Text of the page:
"All the evidence points to the Church of the Holy Sepulchre as being the tomb in which Jesus rose from the dead."
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A Look Inside the Tomb of Christ
People line up to visit the renovated Edicule, the shrine that houses what is believed to be the tomb of Christ.
Several samples of mortar from different locations within the Edicule were taken at that time for dating, and the results were recently provided to National Geographic by Chief Scientific Supervisor Antonia Moropoulou, who directed the Edicule restoration project.
When Constantine's representatives arrived in Jerusalem around 325 to locate the tomb, they were allegedly pointed to a Roman temple built some 200 years earlier. The Roman temple was razed and excavations beneath it revealed a tomb hewn from a limestone cave. The top of the cave was sheared off to expose the interior of the tomb, and the Edicule was built around it.
A feature of the tomb is a long shelf, or "burial bed," which according to tradition was where the body of Jesus Christ was laid out following crucifixion. Such shelves and niches, hewn from limestone caves, are a common feature in tombs of wealthy 1st-century Jerusalem Jews.
The marble cladding that covers the "burial bed" is believed to have been installed in 1555 at the latest, and most likely was present since the mid-1300s, according to pilgrim accounts.
When the tomb was opened on the night of October 26, 2016, scientists were surprised by what they found beneath the marble cladding: an older, broken marble slab incised with a cross, resting directly atop the original limestone surface of the "burial bed."
Some researchers speculated that this older slab may have been laid down in the Crusader period, while others offered an earlier date, suggesting that it may have already been in place and broken when the church was destroyed in 1009. No one, however, was ready to claim that this might be the first physical evidence for the earliest Roman shrine on the site.
Is This Really The Tomb Of Christ?
The new test results, which reveal the lower slab was most likely mortared in place in the mid-fourth century under the orders of Emperor Constantine, come as a welcome surprise to those who study the history of the sacred monument.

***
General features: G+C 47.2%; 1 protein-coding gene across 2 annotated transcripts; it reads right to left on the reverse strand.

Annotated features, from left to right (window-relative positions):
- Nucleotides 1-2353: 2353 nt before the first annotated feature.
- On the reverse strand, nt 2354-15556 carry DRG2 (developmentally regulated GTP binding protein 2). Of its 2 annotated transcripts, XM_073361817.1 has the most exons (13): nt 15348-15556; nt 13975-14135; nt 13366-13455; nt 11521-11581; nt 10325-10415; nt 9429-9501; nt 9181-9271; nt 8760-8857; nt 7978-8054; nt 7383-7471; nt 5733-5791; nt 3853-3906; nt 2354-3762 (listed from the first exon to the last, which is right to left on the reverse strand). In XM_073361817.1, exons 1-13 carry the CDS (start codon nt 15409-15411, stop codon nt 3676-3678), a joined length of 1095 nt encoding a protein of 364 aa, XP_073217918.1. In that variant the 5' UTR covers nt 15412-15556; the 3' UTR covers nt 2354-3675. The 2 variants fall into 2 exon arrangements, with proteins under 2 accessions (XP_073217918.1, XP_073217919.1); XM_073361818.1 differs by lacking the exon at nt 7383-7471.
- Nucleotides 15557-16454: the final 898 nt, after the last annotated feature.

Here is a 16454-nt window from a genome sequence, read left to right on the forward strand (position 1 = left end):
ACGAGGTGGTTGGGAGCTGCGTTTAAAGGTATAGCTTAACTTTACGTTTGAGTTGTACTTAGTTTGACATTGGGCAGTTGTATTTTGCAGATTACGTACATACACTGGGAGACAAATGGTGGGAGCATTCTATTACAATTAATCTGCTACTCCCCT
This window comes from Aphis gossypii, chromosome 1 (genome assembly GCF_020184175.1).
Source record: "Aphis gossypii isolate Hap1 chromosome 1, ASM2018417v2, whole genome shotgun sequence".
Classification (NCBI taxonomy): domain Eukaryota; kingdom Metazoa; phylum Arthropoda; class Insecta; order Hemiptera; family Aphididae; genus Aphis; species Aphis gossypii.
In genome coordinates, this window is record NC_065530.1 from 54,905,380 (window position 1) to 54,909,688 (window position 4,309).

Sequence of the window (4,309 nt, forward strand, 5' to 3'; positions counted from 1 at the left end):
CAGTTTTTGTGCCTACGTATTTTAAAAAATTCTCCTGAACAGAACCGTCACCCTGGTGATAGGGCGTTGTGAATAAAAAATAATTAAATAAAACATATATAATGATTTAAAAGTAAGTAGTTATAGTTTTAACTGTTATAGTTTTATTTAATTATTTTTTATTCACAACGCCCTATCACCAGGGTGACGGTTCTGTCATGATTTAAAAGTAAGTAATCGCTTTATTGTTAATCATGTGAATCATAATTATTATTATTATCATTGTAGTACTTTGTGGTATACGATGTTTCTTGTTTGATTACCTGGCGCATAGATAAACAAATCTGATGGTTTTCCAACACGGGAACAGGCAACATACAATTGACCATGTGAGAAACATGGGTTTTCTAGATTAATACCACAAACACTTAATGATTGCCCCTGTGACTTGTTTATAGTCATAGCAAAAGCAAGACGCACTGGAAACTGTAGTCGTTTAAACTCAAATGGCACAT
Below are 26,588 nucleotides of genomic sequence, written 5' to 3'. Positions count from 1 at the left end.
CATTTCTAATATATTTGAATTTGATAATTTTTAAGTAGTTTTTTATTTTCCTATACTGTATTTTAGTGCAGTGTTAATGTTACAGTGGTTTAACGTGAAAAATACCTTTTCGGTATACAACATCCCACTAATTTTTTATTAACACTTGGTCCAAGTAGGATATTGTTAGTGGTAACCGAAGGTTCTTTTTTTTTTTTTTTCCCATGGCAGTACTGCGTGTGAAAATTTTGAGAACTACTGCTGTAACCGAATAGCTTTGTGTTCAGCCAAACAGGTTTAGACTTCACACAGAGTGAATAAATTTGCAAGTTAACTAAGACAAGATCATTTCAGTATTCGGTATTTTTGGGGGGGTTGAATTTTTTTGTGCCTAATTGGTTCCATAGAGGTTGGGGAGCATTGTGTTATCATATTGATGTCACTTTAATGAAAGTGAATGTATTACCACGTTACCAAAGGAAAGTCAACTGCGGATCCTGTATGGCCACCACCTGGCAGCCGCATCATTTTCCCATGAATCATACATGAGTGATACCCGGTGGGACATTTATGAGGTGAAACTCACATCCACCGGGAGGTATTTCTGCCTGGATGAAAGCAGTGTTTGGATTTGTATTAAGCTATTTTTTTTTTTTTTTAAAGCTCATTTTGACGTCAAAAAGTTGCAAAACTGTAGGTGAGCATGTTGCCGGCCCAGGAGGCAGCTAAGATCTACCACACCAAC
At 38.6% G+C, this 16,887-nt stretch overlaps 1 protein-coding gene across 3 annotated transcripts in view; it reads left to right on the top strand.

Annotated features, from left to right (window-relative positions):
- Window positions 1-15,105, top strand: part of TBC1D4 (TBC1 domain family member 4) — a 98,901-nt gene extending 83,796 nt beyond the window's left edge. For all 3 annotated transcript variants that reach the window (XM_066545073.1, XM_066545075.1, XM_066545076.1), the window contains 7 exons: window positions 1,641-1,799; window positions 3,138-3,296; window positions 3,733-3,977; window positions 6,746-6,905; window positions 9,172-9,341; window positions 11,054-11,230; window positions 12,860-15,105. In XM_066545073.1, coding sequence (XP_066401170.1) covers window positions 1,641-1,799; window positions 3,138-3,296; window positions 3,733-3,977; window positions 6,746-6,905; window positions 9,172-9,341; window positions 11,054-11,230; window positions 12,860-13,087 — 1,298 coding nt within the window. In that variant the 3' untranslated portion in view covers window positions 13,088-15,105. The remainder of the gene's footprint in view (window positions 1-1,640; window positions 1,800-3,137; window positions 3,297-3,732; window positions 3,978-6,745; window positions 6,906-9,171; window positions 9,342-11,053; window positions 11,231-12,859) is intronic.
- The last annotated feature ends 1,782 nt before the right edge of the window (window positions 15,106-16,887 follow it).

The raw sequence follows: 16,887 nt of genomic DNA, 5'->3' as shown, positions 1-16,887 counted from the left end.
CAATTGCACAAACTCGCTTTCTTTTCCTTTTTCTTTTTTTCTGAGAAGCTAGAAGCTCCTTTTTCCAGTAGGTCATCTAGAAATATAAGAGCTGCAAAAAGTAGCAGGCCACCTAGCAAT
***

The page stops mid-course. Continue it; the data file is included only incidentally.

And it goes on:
"Obviously that date is spot-on for whatever Constantine did," says archaeologist Martin Biddle, who published a seminal study on the history of the tomb in 1999. "That's very remarkable."
During their year-long restoration of the Edicule, the scientists were also able to determine that a significant amount of the burial cave remains enclosed within the walls of the shrine. Mortar samples taken from remains of the southern wall of the cave were dated to 335 and 1570, which provide additional evidence for construction works from the Roman period, as well as a documented 16th-century restoration. Mortar taken from the tomb entrance has been dated to the 11th century and is consistent with the reconstruction of the Edicule following its destruction in 1009.
"It is interesting how [these] mortars not only provide evidence for the earliest shrine on the site, but also confirm the historical construction sequence of the Edicule," Moropoulou observes.
The mortar samples were independently dated at two separate labs using optically stimulated luminescence (OSL), a technique that determines when quartz sediment was most recently exposed to light. The scientific results will be published by Moropoulou and her team in a forthcoming issue of the Journal of Archaeological Science: Reports.
Archaeologist at Jesus' tomb site: "What was found is astonishing"
JERUSALEM -- In the innermost chamber of the site said to be the tomb of Jesus , a restoration team has peeled away a marble layer for the first time in centuries in an effort to reach what it believes is the original rock surface where Jesus&rsquo body was laid.
Many historians have long believed that the original cave, identified a few centuries after Jesus&rsquo death as his tomb, was obliterated ages ago.
But an archaeologist accompanying the restoration team said ground penetrating radar tests determined that cave walls are in fact standing -- at a height of six feet and connected to bedrock -- behind the marbled panels of the chamber at the center of Jerusalem&rsquos Church of the Holy Sepulchre.
&ldquoWhat was found,&rdquo said National Geographic archaeologist Fredrik Hiebert, &ldquois astonishing.&rdquo
The work is part of a historic renovation project to reinforce and preserve the Edicule, the chamber housing the cave where Jesus is said to have been entombed and resurrected. It is the centerpiece of one of Christianity&rsquos oldest churches and one of its most important shrines.
&ldquoI usually spend my time in Tut&rsquos tomb,&rdquo said Hiebert about the Egyptian pharaoh Tutankhamun&rsquos burial site, &ldquobut this is more important.&rdquo
National Geographic is partnering with Greek restoration experts to document the work.
A 12th-century building sitting on 4th-century remains, the Church of the Holy Sepulchre is the only place where six Christian denominations practice their faith at the same site.
The Edicule was last restored in 1810 following a fire, and is in need of reinforcement after years of exposure to humidity and candle smoke. A hulking iron cage built around the Edicule by British authorities in 1947 for support still stands, but is not enough.